Monday, November 2, 2015

A Final Tribute to a Remarkable Man

Over the last few days we have been mourning the loss of our dear friend Mr. Shoji "Stogie" Kanogawa. We had talked many times with him to learn about his personal experiences during the 1930's - 1940's. Over this last week we learned a few more remarkable details about a man while not famous lived a full life. We are thankful that the surviving Kanogawa family shared these rare photos of Stogie during his three year enlistment in the United States Army during the years of 1946-1949. Like my own father, the skills he acquired in the Army as a radio repairman - technician helped pave the way for his early post war career as a Television install repair technician. He would do this until his father's passing in 1965 by which he took over his father's gardening business and stayed with it until his retirement in 2006. 
Much like my own father's wartime photos, these three grainy black & white photos are quite revealing. Mr. Kanogawa always had a smile on his face and was just one of the nicest gentlemen you could ever meet. Throughout his life he always found the positive in everything even through troubling times. Nothing was going to bring this man down. Not even what happened next.
On December 7th 1941 the day the Empire of Japan declared war against the United States, Shoji's father who owned the 12th Street Market in Seattle was arrested by the FBI. Being an Isei, the feds wasted no time rounding up Japanese men. Shoji was then a junior in high school and a Ni-Dan in Judo. He along with his mother, brothers & sisters would be rounded up like many other Japanese American families in Washington State and sent to the Minidoka "War Relocation" Camp in Idaho as seen in the above photo. They would not see their father again until 1945 at Ellis Island. We can not begin to imagine how difficult this must have been for the Kanogawa family yet Shoji could speak of it without bitterness. His father, the Senior Kanogawa was considered a Prisoner of War despite being a civilian and was to be exchanged for American POW's in Japan. But that's not what happened. Shoji and his siblings were American Born and begged their father to keep the family in the United States and this is where they stayed. It was curious note how he became known by his most famous nickname "Stogie." He once told me that was what they called him in the Army but as it turns out the name originated during his time at Minidoka before Shoji actually took up smoking cigars.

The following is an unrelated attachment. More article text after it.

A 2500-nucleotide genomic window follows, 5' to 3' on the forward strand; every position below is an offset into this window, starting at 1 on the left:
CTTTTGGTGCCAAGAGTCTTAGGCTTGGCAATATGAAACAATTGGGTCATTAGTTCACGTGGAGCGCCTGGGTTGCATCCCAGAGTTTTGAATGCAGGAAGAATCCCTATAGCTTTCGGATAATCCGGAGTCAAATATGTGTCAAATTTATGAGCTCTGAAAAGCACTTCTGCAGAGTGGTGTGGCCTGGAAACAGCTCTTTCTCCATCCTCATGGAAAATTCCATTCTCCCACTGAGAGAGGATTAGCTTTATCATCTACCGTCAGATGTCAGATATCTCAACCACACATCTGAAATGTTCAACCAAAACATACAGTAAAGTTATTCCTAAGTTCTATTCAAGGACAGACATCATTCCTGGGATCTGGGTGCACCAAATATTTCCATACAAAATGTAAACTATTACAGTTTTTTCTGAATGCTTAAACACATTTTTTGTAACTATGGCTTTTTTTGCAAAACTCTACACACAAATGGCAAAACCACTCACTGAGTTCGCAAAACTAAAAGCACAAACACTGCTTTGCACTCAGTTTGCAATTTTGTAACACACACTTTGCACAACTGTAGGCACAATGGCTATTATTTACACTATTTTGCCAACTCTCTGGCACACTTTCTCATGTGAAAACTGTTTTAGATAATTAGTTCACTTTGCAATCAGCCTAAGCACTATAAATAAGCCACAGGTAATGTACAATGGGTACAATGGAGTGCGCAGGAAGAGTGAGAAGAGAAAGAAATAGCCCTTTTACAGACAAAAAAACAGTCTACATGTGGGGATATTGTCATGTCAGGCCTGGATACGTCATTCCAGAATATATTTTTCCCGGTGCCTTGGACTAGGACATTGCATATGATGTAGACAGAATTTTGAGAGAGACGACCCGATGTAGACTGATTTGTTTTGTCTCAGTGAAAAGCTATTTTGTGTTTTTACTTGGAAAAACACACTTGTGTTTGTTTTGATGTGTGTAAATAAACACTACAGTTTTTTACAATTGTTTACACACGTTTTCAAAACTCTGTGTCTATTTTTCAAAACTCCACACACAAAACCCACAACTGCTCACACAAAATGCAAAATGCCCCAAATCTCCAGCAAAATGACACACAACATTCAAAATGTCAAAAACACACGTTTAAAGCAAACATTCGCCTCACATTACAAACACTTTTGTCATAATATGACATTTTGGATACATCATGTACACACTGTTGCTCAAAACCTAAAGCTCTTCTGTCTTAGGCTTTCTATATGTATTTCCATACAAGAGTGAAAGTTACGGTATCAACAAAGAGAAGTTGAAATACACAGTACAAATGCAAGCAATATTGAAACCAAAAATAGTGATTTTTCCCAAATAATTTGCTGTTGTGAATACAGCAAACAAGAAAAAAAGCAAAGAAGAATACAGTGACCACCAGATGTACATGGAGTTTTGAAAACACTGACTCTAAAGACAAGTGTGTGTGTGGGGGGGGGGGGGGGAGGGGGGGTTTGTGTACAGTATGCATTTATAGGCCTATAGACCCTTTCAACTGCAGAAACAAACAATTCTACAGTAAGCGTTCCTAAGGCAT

Having chosen to stay in America, the Kanogawa family was transferred to Crystal City Internment Camp in Texas as seen in the above photo. They would remain there until the end of the war. Sadly, the Kanogawa family never returned to live in Seattle. Having their 12 Street Market and the family home taken away from them we suppose there was nothing to return to. They instead moved to Los Angeles where in 1946 just one year after being released from America's Concentration Camps, Shoji now a free man and a United States Citizen once more was drafted into the United States Army. 
What a transition this man had made! He had just missed WWII and managed to get out before the outbreak of the Korean War. He returned back to Los Angeles in 1949 where he would meet his future wife "Massie" and would live a beautiful life with two daughters and scores of grandchildren. He loved to go hiking up in Mammoth Mountain and fish while smoking his famous stogies which we never saw but we'll take their word for it. Through it all Shoji kept his infectious smile. They said in his final years he and his wife had traveled the world and had gone on the Shikoku Island "Henyo" Pilgrimage. But all that would end after he suffered a stroke during elective surgery to replace a heart valve in 2013. He spent his last two years unable to walk and in steep decline. It was hard to watch because he had been so full of life. It was said during his funeral that in the Koyasan Buddhist Temple in Little Tokyo on it's 75th Anniversary that he had been given a Buddhist Name and title of Bodhisattva for the enlightenment of all beings. This is one hell of a commitment and very difficult for someone in this complicated world to live up to yet Mr. Kanogawa achieved this and more. We were so fortunate to have been his friends. Thus we pay tribute to our dear departed friend and hope to see his smile again across the sea of birth and death on the shores of liberation. Much like the fictional characters he inspired for our epic novel The Soldier and the Samurai, we hope somewhere out there he's smiling right back at us from heaven. 
Shoji Kanogawa

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